I reported the following death in my 2017 Texas FOIA post:

Sendero Six, July 15, Gillespie, race 5
“horse began to buck before finish line…hit and flipped over inside rail…stood and attempted to jump back over but fell backwards landing hard…attempted to jump rail again but collapsed and became recumbent and went into shock”

I recently received an email from an eyewitness to the above. Here is his account (he wishes to remain anonymous):

“On July 15, 2017, my wife and I attended the horse races at the Gillespie County Fair Grounds outside of Fredericksburg, Texas. We had learned that Gillespie County sponsored 4 days of horse racing every year. We are not gamblers and did not intend to wager on any race. Rather, our hobby is photography, and we were interested in taking photos of the races.

We had stationed ourselves down near the starting gate so that we could get close up shots of the start. The gate and the horses were probably 40 feet from us. The gates snapped open and the horses burst from the gates. We snapped our photos as they passed by and then watched the horses complete the race.

Near the end of the race, one of the horses appeared to turn 90 degrees and run straight into the railing. I honestly could not believe what I was seeing. When the horse hit the railing, it completely flipped over the rails. The horse struggled to stand back up as though it were still racing, but it immediately collapsed. It tried to stand back up again, but collapsed again. I assumed it had broken its back or its legs. Meanwhile, attendants were rushing on horseback and in a pick-up to the horse and the jockey, who…lay motionless near the rail. They erected a barrier and euthanized the horse. It was a sickening and shocking experience. Not what we had anticipated. We left shortly afterwards.”

His photos:

start of the race; Sendero, in the #2 slot, moments before dying

“In this photo, the horse has flipped over the rail. It is on the in-field and is struggling to stand up. It is almost as if the horse still thinks he is racing.”

“The horse has managed to stand up [but] will collapse again.”

“The horse is lying on his side, but his head is raised off the ground. They set up a cover of some sort and euthanized the horse. This is the last photo I took.”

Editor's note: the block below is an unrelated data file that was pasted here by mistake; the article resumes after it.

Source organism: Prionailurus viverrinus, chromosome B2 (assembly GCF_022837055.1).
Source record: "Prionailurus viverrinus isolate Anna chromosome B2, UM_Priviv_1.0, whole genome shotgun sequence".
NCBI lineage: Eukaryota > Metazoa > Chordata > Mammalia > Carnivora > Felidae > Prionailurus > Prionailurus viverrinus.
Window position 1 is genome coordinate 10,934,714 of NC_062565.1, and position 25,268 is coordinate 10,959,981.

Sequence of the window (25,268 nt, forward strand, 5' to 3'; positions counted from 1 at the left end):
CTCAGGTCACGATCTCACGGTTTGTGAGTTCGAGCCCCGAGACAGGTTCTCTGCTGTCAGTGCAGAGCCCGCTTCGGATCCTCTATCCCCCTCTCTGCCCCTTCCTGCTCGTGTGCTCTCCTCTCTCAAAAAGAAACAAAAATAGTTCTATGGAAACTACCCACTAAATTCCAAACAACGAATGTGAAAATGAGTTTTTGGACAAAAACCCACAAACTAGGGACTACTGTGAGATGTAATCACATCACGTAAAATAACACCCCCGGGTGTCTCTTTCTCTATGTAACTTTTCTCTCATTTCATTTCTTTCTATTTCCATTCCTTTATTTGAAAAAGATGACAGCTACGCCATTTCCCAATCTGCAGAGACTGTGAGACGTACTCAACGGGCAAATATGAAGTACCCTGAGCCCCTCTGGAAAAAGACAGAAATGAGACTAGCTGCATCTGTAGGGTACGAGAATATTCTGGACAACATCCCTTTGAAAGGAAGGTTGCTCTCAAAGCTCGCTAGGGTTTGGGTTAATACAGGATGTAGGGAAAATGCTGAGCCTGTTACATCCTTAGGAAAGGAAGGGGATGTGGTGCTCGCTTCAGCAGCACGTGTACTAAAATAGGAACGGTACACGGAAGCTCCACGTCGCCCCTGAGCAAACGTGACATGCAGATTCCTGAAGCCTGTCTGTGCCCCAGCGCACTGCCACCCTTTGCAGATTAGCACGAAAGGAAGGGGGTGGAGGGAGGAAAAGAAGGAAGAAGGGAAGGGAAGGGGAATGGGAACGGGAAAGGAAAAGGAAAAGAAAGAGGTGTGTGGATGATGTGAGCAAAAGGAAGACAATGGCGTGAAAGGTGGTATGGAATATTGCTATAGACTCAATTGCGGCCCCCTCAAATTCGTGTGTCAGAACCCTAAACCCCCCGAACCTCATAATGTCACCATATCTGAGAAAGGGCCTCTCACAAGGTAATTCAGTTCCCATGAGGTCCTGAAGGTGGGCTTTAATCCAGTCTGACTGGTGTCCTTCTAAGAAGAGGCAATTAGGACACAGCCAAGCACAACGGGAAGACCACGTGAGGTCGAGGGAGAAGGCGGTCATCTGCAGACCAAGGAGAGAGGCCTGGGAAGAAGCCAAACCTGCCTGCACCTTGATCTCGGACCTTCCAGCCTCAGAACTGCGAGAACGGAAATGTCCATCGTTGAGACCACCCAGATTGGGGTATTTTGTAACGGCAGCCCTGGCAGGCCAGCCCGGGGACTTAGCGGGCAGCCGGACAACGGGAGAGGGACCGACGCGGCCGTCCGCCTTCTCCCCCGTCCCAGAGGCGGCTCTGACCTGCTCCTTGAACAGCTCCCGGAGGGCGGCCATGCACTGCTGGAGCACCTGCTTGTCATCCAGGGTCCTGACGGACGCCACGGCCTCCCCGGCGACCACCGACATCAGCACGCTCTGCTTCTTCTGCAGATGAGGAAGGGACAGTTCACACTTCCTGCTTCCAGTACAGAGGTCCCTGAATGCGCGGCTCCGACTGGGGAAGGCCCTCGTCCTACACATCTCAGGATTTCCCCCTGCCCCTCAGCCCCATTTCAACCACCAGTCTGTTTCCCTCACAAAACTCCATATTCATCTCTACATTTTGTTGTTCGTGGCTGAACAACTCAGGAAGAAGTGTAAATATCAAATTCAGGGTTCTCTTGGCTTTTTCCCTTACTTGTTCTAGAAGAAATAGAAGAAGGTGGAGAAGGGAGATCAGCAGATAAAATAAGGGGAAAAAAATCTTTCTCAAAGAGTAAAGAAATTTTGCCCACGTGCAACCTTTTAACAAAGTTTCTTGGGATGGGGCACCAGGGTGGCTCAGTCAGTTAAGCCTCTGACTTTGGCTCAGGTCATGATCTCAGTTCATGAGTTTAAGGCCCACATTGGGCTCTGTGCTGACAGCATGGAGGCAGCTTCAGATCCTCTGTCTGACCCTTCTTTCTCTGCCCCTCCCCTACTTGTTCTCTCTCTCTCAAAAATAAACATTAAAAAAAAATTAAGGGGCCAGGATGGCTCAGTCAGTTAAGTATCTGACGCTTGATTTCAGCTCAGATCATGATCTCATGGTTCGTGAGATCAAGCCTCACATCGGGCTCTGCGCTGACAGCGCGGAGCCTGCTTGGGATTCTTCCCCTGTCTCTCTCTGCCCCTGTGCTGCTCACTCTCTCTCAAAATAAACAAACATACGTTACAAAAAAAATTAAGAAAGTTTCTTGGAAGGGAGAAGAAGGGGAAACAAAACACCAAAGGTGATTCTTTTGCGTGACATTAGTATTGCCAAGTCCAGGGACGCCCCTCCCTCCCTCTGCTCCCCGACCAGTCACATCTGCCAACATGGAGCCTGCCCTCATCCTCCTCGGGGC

Last week in U.S. Thoroughbred and QuarterHorse Racing

Confirmed Killed
Love to Party, Charles Town (“fell…and had to be euthanized”)
Mischievous Star, Penn (“went bad…euthanized”)
Andesine, Aqueduct

“Vanned Off” – many if not most will resurface on my year-end FOIA Kill-Reports
Abc U Later, Zia
Caurenta, Aqueduct
Super Duper Girl, Gulfstream W
Makin the Dough, Remington
Half Sexy, Delta
Raspberry Swirl, Gulfstream W
Force Five, Gulfstream W
Surprise Prize, Churchill
Mega Bucks, Gulfstream W
Outamoway Girls, Remington
Oltigbitties, Will Rogers
Jess White Wine, Zia
Big Red N Bodacious, Zia
Youngin’ Fearless, Churchill
Pebble Slinger, Churchill
Graham’s Way, Gulfstream W
Romolina, Turf
Fast Regard, Zia

“Bled,” “Returned Bleeding From Nostrils” – typically, pulmonary hemorrhage
Theycalledhimbig, Delta
Bordini, Churchill (also vanned off)
Sindys Luck, Delta (also vanned off)
First Class Blitz, Zia
Dee Favorite Girl, Zia

(source: Equibase)

One of the ways horseracing has been able to survive for so long is masterful marketing – “The Sport of Kings.” But it could not have done so without complicit media partners: numerous Sports Illustrated covers; ESPN naming three racehorses to its list of the 20th Century’s greatest athletes; and in a class by itself, the National Broadcasting Company (NBC), which dutifully covers all of Racing’s high holy days. And so it was last weekend at Churchill Downs, scene of this year’s Breeders’ Cup.

In the marquee race, the $6 million “Classic,” with NBC shamelessly presenting with all the drama and flair it would bring to any big sporting event, egregious animal cruelty was unfolding for the cameras – and hence, before our very eyes. In the stretch run, jockey Christophe Soumillon mercilessly whipped 4-year-old Thunder Snow – beat the hell out of him, actually. (Thunder Snow is the #1 horse; Soumillon wears blue.)

Trust your gut, folks – if it looks like animal cruelty, sounds (whack, whack, whack) like animal cruelty, and, simply, feels like animal cruelty, then that’s exactly what it is. Don’t allow yourself to be manipulated. Horseracing is animal cruelty.